A look at current mortgage issues for 2024 | ET REALITY


As we plan for a gradual cycle change in 2024, some hot-button issues are especially hot right now. What’s next in the fight against inflation and rates? How do we help homebuyers navigate affordability? And how should mortgage companies rethink technology strategy? Below, I discuss these hot-button topics and look forward to going deeper with other mortgage CEOs in a HousingWire webinar on December 5. Please reach out with your information so we can all prepare before 2024.

What’s next in the fight against inflation and mortgage rates?

He Mortgage Bankers Association predicts rates will end this year at 7.2%, and that looks realistic now.

Thanks to a pause in rate hikes and a moderate attitude fed statement on November 1, mortgage bonds rallied and rates fell from about 8% to 7.5%.

But when the Fed’s preferred core PCE inflation measure is 3.7% and its target is 2%, it means the fight against inflation is not over. Here’s what Federal Reserve Chairman Jerome Powell said in his Nov. 1 press conference: “Inflation has moderated since the middle of last year and the summer readings were quite favorable. But a few months of good data are just the beginning of what it will take to build confidence that inflation is falling sustainably toward our goal. The process to sustainably reduce inflation to 2% has a long way to go.”

How long?

Here are the MBA rate predictions for 2024 by quarter: 6.8% for the first quarter, 6.6% for the second quarter, 6.3% for the third quarter, and 6.1% for the fourth quarter.

How do we help homebuyers navigate affordability?

This means reducing inflation next year, and mortgage rates near 6% would help affordability problems caused by two things:

  1. The fight against inflation has driven up mortgage rates.
  2. Low inventory and a stable labor market have put a floor on home prices

The good news is that the GSEs remain committed to loan approval guidelines that help through these difficult cycles.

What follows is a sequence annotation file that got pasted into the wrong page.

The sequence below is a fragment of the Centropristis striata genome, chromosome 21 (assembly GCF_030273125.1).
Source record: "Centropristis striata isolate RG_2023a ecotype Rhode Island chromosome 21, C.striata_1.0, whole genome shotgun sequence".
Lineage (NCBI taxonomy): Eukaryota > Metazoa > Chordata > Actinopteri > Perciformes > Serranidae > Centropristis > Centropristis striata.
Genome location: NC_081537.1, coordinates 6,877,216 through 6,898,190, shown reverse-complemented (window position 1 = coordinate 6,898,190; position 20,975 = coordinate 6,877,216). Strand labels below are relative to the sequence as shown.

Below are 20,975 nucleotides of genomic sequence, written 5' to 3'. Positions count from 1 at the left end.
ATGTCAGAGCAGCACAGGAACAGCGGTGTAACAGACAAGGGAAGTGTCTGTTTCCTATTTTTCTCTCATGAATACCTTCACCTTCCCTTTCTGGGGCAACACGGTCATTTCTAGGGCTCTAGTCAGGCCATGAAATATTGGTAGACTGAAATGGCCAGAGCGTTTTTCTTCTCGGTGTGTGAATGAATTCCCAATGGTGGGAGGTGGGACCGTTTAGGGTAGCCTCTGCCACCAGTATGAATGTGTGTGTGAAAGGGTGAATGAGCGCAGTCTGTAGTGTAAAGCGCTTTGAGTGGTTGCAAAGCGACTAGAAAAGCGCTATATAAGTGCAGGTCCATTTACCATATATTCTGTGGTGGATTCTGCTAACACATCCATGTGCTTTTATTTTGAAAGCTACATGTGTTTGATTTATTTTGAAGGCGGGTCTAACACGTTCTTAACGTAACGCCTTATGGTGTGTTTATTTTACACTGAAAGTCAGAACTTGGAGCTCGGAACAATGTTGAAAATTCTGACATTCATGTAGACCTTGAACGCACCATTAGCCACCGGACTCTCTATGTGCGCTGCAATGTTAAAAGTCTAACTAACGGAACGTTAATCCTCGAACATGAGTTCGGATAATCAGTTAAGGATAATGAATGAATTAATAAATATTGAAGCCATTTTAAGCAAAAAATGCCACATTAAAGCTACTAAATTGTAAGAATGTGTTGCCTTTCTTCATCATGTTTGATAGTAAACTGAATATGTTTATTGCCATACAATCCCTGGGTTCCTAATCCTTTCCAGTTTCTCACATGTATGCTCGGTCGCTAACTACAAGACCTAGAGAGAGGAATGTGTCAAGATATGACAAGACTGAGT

Media stories about housing affordability rarely cover how GSEs allow for low down payments and higher debt-to-income ratios. Media headlines make borrowers nervous, but lenders make loans.

And when lenders – not incumbents – explain cash to closing and total monthly costs relative to income, the lights come on for borrowers.

Can GSE’s flexible guidelines help homebuyers with current challenges in a systemically safe way?

I think so because total mortgage delinquencies in the United States – which includes conventional, FHA and VA loans – are still near historic lows of 3.37% per MBA.

Additionally, the value of housing in the United States is now $44.5 trillion per year. Urban Institute, and the total outstanding mortgages are $13.9 trillion per MBA. That implies that there is 68.7% equity in the American real estate system.

Originators and servicers must redouble their efforts to educate consumers and guide them through this cycle.

How should mortgage companies rethink technology strategy in 2024?

Mortgage technology is an important part of enabling this education, but in this period of scarcity, originators and servicers will continue to look at how to optimize their technology.

At their origins, lean shops have argued during this cycle that they need manufacturing loans (LOS, POS), pricing, marketing and everything else is expendable.

This implies continued consolidation of fintechs in mortgage origination in 2024.

A good example here is CoreLogic buy a POS this year and combine it with its automated underwriting and pricing capabilities. This makes POS more relevant as a loan origination tool, giving loan officers and underwriters a more complete profile of the borrower and property at an earlier stage in the process.

In terms of services, the essential capabilities are more complete: basic services, consumption, default and loan movement (incorporation, transfers, etc.).

And there are two things these systems must do to ensure that administrators can educate and engage consumers affordably:

  1. Provide a single user experience (UX) and share data so that all users (consumers, service providers, investors, regulators) see the same things across the system in real time.
  2. Run on a cloud-native, open API ecosystem, giving service providers operational flexibility to manage easy and cost-effective integrations.

A good example here is sagentwhich will begin to demonstrate these capabilities after we move into 2024. We can’t wait to show you.

This is what creates a world-class experience for consumers when they need it most.

And throughout this cycle, Sagent is the only fintech player that makes large investments in this future, when servicers need it most.

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